Monthly Archives: September 2012

John Konop And How The Charter School Amendment Fails To Protect Tax Payers.

By Cherokee businessman John Konop

Dear Mr. Geist,

According to a recent newspaper article, it seems you are still very confused about why you’re getting so much negative feedback about the lack of fiscal controls in the charter school amendment that you support. I will once again clarify the issues by explaining how the Cherokee Charter Academy (CCA) was funded and how the current charter school amendment fails protect tax payers.

• CCA’s owner/operators (a private company) were given over $1million of taxpayer money as start-up capital.

• CCA’s owner/operators receive a management contract that pays them close to $1 million a year (a rate that is higher on a percentage basis than what Cherokee County currently spends on our public schools). These funds are above and beyond the additional, regular operating money that charter schools receive from the school district.

• CCA’s owner/operators were not required to purchase a guaranteed bond (a form of insurance) that pays the school district in the event the CCA closes midyear (and dumps over 1,000 students back into the system).

If the CCA goes out of business — which looks increasingly likely — its owner/operators get to keep the $1 million start-up capital (and/or whatever assets they bought with it) and have no liabilities. You supported giving a private company over a million dollars, guaranteed profit, and NO downside risk.

This is a terrible deal for taxpayers. You should NOT support forcing taxpayers to capitalize private companies or give them no-obligation government contracts. As a public school board member, your duty is to protect the school’s assets, not look for creative ways to squander them.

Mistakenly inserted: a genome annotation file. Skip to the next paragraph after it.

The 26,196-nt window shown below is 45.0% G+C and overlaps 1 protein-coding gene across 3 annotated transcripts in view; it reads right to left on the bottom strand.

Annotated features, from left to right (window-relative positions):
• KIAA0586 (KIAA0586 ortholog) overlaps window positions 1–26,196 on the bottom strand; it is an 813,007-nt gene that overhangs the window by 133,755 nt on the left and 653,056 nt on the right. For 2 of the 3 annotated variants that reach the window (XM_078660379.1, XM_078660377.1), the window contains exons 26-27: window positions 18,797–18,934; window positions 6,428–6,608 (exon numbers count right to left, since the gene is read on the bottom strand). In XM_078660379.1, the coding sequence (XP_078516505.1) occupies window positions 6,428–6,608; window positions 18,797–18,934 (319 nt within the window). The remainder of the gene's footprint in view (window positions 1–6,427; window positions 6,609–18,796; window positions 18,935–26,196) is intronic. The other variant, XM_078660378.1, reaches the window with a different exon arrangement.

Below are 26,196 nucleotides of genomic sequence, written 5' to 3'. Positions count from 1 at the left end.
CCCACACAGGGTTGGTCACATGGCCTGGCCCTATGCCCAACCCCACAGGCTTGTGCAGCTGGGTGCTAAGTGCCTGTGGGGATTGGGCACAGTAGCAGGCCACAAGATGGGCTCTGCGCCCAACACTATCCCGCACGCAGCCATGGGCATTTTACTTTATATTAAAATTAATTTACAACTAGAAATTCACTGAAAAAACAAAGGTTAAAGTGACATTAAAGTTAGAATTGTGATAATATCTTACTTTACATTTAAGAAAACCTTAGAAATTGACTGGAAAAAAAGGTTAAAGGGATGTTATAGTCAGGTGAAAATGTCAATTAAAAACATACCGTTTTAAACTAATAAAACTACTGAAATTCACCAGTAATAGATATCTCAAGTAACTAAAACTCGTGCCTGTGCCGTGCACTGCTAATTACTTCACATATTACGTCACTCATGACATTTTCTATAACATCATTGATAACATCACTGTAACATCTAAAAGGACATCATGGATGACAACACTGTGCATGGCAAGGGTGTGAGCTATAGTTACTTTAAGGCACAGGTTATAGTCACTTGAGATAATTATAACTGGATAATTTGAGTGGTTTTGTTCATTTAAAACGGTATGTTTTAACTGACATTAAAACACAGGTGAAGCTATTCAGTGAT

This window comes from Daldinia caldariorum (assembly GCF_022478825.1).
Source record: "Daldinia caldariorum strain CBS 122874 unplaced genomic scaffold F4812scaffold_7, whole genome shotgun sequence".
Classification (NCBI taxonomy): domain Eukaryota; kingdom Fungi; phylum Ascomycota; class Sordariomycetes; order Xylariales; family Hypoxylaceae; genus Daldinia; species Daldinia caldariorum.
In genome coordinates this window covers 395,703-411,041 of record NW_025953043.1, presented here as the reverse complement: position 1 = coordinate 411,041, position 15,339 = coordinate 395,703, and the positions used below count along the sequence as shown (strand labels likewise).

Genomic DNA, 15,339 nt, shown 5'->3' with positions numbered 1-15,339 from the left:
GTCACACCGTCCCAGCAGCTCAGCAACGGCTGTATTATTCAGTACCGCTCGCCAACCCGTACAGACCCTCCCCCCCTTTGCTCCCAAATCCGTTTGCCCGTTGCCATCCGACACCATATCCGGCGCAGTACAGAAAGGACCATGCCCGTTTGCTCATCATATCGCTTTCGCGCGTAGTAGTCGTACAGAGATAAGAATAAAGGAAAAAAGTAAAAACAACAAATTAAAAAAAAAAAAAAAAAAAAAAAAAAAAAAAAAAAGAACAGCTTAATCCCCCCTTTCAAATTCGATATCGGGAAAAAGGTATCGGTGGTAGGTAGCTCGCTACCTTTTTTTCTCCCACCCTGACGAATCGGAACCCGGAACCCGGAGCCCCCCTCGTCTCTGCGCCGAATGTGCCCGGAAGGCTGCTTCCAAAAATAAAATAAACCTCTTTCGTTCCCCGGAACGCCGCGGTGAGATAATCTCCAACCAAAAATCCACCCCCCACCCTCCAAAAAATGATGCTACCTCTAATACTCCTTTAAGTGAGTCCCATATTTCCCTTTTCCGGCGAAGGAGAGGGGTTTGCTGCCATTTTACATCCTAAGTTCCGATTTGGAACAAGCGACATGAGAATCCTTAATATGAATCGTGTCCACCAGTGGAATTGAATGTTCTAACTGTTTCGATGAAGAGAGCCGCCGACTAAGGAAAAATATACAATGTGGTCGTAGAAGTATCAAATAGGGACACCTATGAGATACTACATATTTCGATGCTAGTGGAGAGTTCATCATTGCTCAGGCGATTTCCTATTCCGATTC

The taxpayers of Cherokee County have already been burned with similar deals. For example, we may lose $50 million that went to fund a private recycler that went bust (leaving taxpayers again holding the bag). As you well know, taxpayers across the country have already lost massive amounts of money in poorly structured charter schools deals. For the record, I support charter schools and believe they play an important and positive role in our education system. What I do not support is officeholders like you that make foolish and emotional decisions with taxpayer money.

In closing, Mr. Geist, here are some questions that the taxpayers of Cherokee County would like your answers to:

•Please list all the other school district services that a vendor can perform where taxpayers provide free start-up capital and guaranteed revenue, all with no penalty for failure to perform. Assuming you can’t provide such a list, why did you support the private owner/operators of the Cherokee Charter Academy receiving such a deal?

• Why do you support a charter amendment that does not include the taxpayer protections needed to prevent CCA-like deals from happening again?


John Konop



Filed under Charter Schools, Georgia Education

Opponents of Charter Schools Amendment Say Backers Are Bullying, Silencing Them